Measurement Trends For 2016

Measurement Trends For 2016

Source: Jack Miles by Kristin Luck

The New Year is upon us, and with it, a rash of predictions about what the next 12 months will bring for the research industry, often with little accuracy. I was relieved to see that no industry analysts predicted 2016 to be the “year of mobile”….again.

Rather than focus on specific tools or technologies that will “revolutionize” marketing measurement, I look at greater business trends, which have a broader application and are more thematic in nature. Trends are also more inclusive. They allow us to connect the dots between brands and consumers in a way that can ultimately drive new measurement practices.

There are three key themes or trends that drive the firms I advise:


The first is the idea of simplification. As researchers we have a bad habit of making things more complex than they truly need to be. Want to gauge customer satisfaction? Rather than asking what we really need to know, as Expedia does (one question – happy face/sad face), we labor to design a 45 minute survey that digs into every minutia of the buying experience. Does that additional 44 minutes really generate greater insights? It’s most likely that respondent engagement and, subsequently, data quality, suffer.

Simplification also wears other hats. From virtual reality (which when introduced by Lieberman Research Worldwide a few years back was scoffed at, only to become the darling of every research conference) to video driven interviews and incentive delivery via mobile devices to gamification. As researchers we don’t think of these methods as “simple” because it involves doing things differently. But from an engagement perspective we have a myriad of opportunities to connect with consumers in more interactive ways that make the research process infinitely more rewarding.

This also goes for how we interact with clients. Rather than delivering lengthy reports that struggle to speak marketers language, interactive data visualization and reporting systems now offer us the ability to tie market research directly to business KPI’s – and to do so in real time.

Don’t discount the importance of simplification.

Social / Passive Data

One of my favorite presentations of 2015 was delivered by Vesselin Popov of Cambridge University at IIEX North America. Popov is predicting psychological traits from digital footprints of behavior and he spoke about the potential for computerized approaches to entirely replace traditional, survey-based research. This is academic research ‘in the wild’ but when applied in a business context, the result is a more personalized experience for customers, deeper insight for clients and a collaborative dialogue between brands and their audience. Popov’s presentation was wildly unpopular for a marketing measurement conference and prompted a fair amount of debate over efficacy. That said, we’d be unwise to turn a blind eye toward passive measurement techniques. Companies like Affinio, who mine social media relational network connections and Networked Insights, who are using social data to predict Hollywood box office revenues before opening weekend, demonstrate that this trend is growing. The sooner we embrace secondary data streams as the new normal, the sooner we can effectively measure them.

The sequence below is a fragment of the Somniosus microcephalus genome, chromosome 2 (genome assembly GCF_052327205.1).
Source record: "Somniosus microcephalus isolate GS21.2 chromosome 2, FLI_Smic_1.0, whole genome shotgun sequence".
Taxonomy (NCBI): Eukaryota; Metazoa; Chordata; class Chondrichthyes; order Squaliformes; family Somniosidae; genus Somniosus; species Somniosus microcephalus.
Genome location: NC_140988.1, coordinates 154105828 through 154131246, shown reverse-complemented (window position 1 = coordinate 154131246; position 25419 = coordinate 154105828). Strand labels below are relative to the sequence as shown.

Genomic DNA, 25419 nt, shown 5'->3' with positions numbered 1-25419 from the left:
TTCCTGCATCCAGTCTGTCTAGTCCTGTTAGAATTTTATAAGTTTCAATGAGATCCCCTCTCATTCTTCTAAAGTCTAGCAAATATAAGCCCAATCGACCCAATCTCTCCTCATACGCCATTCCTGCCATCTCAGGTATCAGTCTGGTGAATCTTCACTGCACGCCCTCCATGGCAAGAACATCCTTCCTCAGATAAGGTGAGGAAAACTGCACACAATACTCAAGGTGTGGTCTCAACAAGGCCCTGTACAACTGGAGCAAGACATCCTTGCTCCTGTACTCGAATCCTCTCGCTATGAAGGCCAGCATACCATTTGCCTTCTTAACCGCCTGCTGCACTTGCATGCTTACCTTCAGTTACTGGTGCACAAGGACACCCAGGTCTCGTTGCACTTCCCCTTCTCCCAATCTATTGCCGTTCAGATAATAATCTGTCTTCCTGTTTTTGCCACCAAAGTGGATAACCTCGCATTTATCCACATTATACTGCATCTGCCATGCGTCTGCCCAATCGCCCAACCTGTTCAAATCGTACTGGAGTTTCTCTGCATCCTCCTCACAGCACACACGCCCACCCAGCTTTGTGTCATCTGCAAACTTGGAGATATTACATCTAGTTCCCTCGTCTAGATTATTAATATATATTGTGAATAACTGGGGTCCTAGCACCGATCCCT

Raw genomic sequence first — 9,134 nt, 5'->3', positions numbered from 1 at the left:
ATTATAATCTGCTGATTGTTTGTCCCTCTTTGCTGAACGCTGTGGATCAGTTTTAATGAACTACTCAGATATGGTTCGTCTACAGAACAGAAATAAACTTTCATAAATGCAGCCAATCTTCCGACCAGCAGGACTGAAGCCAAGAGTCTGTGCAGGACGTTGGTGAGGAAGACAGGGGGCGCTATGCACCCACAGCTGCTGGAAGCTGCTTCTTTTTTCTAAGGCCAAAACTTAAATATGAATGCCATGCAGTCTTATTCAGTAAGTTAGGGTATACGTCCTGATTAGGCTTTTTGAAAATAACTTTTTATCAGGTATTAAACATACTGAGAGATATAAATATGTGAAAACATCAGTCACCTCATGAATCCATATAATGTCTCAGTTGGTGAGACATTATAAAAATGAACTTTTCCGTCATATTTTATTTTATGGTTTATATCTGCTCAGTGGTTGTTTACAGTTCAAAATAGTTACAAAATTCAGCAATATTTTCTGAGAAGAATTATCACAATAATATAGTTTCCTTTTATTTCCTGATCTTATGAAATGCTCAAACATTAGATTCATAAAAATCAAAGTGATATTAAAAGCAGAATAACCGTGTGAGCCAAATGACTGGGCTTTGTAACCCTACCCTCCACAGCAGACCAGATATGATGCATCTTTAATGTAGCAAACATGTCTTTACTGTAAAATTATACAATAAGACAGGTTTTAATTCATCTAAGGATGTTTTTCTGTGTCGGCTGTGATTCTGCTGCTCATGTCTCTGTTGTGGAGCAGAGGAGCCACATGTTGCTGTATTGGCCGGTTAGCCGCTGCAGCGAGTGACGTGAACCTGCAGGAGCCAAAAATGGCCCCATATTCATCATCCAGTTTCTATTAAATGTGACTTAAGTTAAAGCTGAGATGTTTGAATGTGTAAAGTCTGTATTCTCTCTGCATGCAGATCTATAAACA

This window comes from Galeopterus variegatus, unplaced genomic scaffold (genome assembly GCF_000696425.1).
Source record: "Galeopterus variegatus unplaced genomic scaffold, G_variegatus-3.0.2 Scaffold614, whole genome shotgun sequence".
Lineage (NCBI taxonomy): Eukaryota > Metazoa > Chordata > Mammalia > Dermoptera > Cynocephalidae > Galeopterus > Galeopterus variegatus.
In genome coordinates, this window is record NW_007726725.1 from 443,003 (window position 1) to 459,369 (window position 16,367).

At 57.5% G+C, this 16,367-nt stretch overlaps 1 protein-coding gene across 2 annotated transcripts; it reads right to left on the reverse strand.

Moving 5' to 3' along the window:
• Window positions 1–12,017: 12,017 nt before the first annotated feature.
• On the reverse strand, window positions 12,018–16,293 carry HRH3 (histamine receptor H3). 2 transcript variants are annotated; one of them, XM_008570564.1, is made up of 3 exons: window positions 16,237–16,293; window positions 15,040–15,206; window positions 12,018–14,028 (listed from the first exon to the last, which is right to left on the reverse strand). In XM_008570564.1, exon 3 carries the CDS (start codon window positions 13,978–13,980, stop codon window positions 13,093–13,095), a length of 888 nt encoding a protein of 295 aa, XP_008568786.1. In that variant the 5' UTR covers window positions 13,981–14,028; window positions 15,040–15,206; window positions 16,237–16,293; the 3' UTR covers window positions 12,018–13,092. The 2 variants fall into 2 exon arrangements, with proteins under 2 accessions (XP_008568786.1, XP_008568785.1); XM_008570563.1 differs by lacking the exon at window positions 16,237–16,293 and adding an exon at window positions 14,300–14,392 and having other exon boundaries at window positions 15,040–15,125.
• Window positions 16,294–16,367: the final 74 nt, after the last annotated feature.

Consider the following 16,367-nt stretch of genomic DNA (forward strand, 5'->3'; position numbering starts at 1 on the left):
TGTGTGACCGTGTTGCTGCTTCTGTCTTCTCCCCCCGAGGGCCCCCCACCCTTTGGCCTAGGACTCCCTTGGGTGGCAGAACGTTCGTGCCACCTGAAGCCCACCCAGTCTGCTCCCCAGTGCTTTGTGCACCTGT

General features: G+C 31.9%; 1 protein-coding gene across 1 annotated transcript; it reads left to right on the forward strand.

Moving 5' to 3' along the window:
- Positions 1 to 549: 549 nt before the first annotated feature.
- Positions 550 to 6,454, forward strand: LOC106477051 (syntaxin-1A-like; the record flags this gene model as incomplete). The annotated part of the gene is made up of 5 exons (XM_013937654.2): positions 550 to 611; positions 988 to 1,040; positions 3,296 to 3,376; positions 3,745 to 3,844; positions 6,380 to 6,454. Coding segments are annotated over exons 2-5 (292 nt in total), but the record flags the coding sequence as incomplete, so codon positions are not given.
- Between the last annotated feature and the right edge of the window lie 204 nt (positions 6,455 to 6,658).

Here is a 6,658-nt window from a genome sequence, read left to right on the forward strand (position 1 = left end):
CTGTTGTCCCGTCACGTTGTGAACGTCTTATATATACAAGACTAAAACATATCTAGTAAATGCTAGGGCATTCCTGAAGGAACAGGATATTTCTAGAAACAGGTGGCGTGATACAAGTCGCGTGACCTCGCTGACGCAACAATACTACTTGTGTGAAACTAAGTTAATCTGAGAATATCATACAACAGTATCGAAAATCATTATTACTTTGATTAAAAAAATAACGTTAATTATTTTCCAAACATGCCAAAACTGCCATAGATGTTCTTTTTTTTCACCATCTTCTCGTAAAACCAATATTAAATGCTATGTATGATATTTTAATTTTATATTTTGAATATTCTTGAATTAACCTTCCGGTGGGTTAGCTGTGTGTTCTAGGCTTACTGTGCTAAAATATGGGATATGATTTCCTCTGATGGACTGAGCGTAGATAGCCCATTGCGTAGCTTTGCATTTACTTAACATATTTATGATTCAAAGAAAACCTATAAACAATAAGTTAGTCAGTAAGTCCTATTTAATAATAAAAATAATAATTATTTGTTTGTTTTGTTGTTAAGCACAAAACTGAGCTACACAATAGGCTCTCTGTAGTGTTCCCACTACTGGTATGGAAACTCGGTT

Agile Research

Lastly, developing more agile processes with which to conduct research and deliver feedback is imperative to the long term survival of our industry. Lean Startup techniques and agile development have captured the hearts and minds of pretty much every Silicon Valley mega-brand and growth hacking wonk, yet have been largely ignored by market researchers. Our “build – test – learn” cycle is horrifyingly slow, primarily driven by our dated data collection methods. Moving to a more iterative design process that takes hours vs days and adopting on-demand research tools that shorten the data collection cycle accordingly will in turn drive more immediate learnings and shorten feedback loops. From Google’s “micro-moments” campaign to Zappistore’s automated self-service research marketplace, we have more opportunities than ever to embrace agile research methods.

But how to adopt these themes in your own research practice? Where to start? Rather than abandoning all hope, simply ask yourself these questions when writing your next proposal or project brief:

  • Am I making this study more complex than it needs to be?
  • Could the complexity ultimately be detrimental to respondent engagement?
  • Am I considering data sources, other than primary research data, which may provide less expensive and more actionable insights to my clients?

Am I delivering insights in a period of time such that I can deliver immediate impact for my client through feedback loops or KPI performance?

If the answers to any of these questions don’t support keeping research simple, taking alternative data sources into consideration or enabling the delivery of timely insights, then you’ve successfully illuminated some opportunities for change.

What are your themes for 2016?

Kristin Luck,